In this dimension, it becomes fascinating to understand the critical differences between feminine and masculine societies. To illustrate, let's give some examples of how this dimension appears in the family:

  • Relationships and quality of life are essential in a feminine society, while challenges, gains, recognition, and advancement are essential in a masculine culture.

  • In a feminine society, fathers and mothers face facts and feelings in the family, while in a masculine culture, fathers deal with facts and mothers with feelings.

  • In a feminine society, parents share roles of income perception and care, while in a masculine culture, the standard pattern is that the father earns income and the mother takes care of the family.

  • In a feminine society, boys and girls can cry, but neither should fight. In a masculine culture, girls cry, but boys do not; boys should defend themselves, and girls should not fight.

  • In a feminine society, the same rules apply to both boyfriends and girlfriends, while in a masculine culture, girlfriends are expected to overcome challenges and be dedicated; boyfriends are not.

And how do masculinity and femininity reflect in shopping?

Dutch marketing expert Marieke de Mooji studied consumer behavior information in sixteen wealthy European countries. She found several significant differences related to the masculinity-femininity dimension. One of them was the division of shopping roles between genders. In feminine culture countries, the husband takes on a more significant portion of the family's food shopping. Other differences are related to the family car. When purchasing a new car, the husband in a feminine country will involve his partner. In a masculine country, this is usually the man's sole decision, where the car's engine power plays an important role. In feminine cultures, car owners often do not know the engine's power. The car has often been described as a sexual symbol; for many, it is undoubtedly a status symbol. Masculine cultures tend to have relatively more two-car families than feminine cultures; in the latter, it is common for the husband and wife to share a family car.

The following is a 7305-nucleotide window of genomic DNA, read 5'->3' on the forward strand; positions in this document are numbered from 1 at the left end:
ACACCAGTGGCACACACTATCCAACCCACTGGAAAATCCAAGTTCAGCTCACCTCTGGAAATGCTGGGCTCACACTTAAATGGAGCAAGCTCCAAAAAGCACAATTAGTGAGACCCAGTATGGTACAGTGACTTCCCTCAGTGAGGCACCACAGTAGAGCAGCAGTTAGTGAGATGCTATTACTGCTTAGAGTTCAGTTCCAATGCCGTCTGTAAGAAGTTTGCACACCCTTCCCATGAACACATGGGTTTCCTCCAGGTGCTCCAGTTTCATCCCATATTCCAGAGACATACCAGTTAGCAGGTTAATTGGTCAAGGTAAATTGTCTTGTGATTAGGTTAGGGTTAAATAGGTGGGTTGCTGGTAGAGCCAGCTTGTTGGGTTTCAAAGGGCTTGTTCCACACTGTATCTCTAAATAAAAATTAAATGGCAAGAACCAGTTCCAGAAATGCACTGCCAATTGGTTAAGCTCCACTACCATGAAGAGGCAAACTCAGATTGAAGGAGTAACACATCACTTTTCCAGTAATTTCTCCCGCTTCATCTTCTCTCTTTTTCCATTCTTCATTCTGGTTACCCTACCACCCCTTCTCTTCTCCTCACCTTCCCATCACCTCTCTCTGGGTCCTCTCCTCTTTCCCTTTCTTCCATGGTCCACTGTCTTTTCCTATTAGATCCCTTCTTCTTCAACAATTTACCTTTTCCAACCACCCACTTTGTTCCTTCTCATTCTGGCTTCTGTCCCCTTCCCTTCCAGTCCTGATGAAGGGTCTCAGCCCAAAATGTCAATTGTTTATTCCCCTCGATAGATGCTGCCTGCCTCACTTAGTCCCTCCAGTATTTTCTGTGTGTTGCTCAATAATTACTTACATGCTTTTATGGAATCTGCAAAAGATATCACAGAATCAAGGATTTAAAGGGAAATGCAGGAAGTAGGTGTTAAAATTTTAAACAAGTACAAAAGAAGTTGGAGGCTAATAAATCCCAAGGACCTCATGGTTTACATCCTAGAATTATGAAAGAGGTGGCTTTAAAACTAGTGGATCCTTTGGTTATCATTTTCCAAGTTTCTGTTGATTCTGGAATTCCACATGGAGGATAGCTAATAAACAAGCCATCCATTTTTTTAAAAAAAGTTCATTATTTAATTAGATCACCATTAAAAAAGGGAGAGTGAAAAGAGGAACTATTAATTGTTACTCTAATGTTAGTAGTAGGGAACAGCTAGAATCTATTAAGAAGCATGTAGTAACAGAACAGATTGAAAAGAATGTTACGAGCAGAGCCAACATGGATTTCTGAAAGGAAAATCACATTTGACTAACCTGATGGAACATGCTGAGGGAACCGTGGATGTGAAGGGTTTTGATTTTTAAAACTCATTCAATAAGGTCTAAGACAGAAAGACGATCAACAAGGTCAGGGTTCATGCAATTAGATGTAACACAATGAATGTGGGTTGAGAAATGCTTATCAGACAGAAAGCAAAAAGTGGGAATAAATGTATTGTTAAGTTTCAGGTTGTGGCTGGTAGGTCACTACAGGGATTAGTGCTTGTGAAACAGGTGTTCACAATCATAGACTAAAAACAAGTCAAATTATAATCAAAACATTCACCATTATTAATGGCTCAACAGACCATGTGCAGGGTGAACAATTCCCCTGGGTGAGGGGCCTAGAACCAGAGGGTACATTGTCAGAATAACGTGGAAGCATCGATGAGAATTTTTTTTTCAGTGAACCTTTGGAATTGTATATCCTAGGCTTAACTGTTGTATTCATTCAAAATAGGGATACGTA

Shopping to assert status is more frequent in masculine cultures. People in these cultures buy more expensive watches and authentic jewelry; they often consider foreign goods more attractive than local products. They are also more likely to fly business class on leisure trips.

Female cultures spend more on household products. More people in these cultures bring their "home" on vacation (caravan or trailer). They spend more on DIY (do it yourself) carpentry, making their dresses, and rolling their cigarettes in the case of smokers. Coffee symbolizes unity; people in female cultures own more electric coffee makers, ensuring that coffee at home is always ready. People in female cultures buy more fiction books, while people in male cultures buy more non-fiction books. American author Deborah Tannen has identified two differences between male and female discourse: more "informational talk" (transferring information) for men and more "communication talk" (using conversation to exchange feelings and establish a relationship) for women. De Mooij's data also shows that, on a cultural level, male readers are more concerned with data and facts. In contrast, readers in female cultures are more interested in the story behind the facts.


Here are three recommendations for working and collaborating with people from masculine cultures: